The Museum of Childhood is a delight for all ages. Watch your children discovering something new, or relive nostalgic memories by exploring the childhoods of times gone by. Little ones can try their hand at being a chimney sweep, visit a Victorian schoolroom, and explore the exhibitions of toys through the ages.
Budding storytellers can create their own characters and stories in the performance area. On sunny days, explore the Outdoor Adventure Gallery and play jacks and marbles along a Victorian street.
11. Calke Abbey, Derbyshire
Come rain or shine, Squirt’s Stable provides fun for children of all ages at Calke. It’s divided into themed bays, one of which recreates a Victorian natural history collector’s camp where children can investigate the specimen cabinets and equipment for gathering butterflies and fossils. There’s also a dressing up bay and a reading bay.
The house is full of eclectic curiosities (crocodile skulls – eek!), while out in the parkland there’s lots of space to run around. If you visit in spring you might even see newborn lambs among Calke’s herd of rare Portland sheep.
12. Belton House, Lincolnshire
For action-packed National Trust days out, Belton House‘s adventure playground is a favourite with young visitors. There are I-spy trails, a miniature train ride, geocaches and pop-up hides in the garden – can you find them all? If it’s raining, there are indoor tunnels to scramble through and a mini Belmont tower to climb.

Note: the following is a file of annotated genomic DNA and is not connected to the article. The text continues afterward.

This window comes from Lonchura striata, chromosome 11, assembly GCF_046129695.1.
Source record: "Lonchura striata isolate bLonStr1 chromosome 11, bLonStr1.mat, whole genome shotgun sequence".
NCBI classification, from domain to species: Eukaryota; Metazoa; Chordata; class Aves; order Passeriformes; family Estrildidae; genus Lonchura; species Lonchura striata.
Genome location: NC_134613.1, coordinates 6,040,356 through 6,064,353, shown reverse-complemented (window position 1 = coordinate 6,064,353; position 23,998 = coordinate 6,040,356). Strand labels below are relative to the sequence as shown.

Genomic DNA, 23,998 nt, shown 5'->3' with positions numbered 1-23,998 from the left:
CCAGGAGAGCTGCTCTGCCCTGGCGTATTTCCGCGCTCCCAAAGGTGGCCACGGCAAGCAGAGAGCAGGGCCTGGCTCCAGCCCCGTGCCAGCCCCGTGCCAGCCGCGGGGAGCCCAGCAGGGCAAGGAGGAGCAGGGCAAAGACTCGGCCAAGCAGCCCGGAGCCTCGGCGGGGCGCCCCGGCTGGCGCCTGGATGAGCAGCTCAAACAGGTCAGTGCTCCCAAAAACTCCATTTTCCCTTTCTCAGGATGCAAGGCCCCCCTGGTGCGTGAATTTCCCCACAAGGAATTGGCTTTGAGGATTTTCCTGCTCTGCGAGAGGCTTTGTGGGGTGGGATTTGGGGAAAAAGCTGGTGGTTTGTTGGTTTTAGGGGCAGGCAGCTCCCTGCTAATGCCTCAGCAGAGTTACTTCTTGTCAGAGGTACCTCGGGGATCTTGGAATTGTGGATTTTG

Flagging? You’ll find cupcakes and coffee at the café. There’s also a popular under-fives toddler group, Button Bucks, on the first and third Thursday of the month.
13. Wray Castle, Cumbria
Much-loved children’s author Beatrix Potter visited Wray Castle on a family holiday to the Lake District when she was 16. While staying here she met Hardwick Rawnsley who encouraged her to follow her love of nature and writing and helped her get her first work published.
There’s plenty for families to do here: have a go on the outdoor play trail, build a den or explore the tree house. If it’s raining you can have a go at dressing up inside instead, with outfits fit for a knight or princess in all sizes – so parents can join in too.
14. Quarry Bank, Cheshire
Children love the clattering, hissing and clanging of the machinery at Quarry Bank, which runs every day that the Mill is open. Expert demonstrators are on hand to help you and the kids imagine the working conditions in the late 18th century.